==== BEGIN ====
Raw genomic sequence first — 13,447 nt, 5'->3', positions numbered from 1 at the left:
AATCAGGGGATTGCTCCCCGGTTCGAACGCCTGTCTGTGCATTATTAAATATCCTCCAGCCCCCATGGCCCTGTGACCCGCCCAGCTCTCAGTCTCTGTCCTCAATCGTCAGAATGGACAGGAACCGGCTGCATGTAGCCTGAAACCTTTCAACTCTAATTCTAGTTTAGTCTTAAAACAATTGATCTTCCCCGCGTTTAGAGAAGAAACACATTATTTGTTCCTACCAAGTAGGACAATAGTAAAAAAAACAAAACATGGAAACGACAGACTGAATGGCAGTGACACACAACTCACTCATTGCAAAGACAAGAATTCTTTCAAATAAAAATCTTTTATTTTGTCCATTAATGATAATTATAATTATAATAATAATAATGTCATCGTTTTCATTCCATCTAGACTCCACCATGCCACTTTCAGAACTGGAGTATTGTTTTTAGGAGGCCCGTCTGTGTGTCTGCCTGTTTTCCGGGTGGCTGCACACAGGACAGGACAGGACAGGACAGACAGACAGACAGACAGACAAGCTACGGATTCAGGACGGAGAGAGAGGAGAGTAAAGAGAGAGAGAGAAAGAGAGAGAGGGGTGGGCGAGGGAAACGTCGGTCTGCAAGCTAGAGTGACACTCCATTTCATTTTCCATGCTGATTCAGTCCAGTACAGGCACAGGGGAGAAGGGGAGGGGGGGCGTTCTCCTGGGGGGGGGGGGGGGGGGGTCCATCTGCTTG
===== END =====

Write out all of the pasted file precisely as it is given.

Raw genomic sequence first — 13,447 nt, 5'->3', positions numbered from 1 at the left:
AATCAGGGGATTGCTCCCCGGTTCGAACGCCTGTCTGTGCATTATTAAATATCCTCCAGCCCCCATGGCCCTGTGACCCGCCCAGCTCTCAGTCTCTGTCCTCAATCGTCAGAATGGACAGGAACCGGCTGCATGTAGCCTGAAACCTTTCAACTCTAATTCTAGTTTAGTCTTAAAACAATTGATCTTCCCCGCGTTTAGAGAAGAAACACATTATTTGTTCCTACCAAGTAGGACAATAGTAAAAAAAACAAAACATGGAAACGACAGACTGAATGGCAGTGACACACAACTCACTCATTGCAAAGACAAGAATTCTTTCAAATAAAAATCTTTTATTTTGTCCATTAATGATAATTATAATTATAATAATAATAATGTCATCGTTTTCATTCCATCTAGACTCCACCATGCCACTTTCAGAACTGGAGTATTGTTTTTAGGAGGCCCGTCTGTGTGTCTGCCTGTTTTCCGGGTGGCTGCACACAGGACAGGACAGGACAGGACAGACAGACAGACAGACAGACAAGCTACGGATTCAGGACGGAGAGAGAGGAGAGTAAAGAGAGAGAGAGAAAGAGAGAGAGGGGTGGGCGAGGGAAACGTCGGTCTGCAAGCTAGAGTGACACTCCATTTCATTTTCCATGCTGATTCAGTCCAGTACAGGCACAGGGGAGAAGGGGAGGGGGGGCGTTCTCCTGGGGGGGGGGGGGGGGGGGTCCATCTGCTTG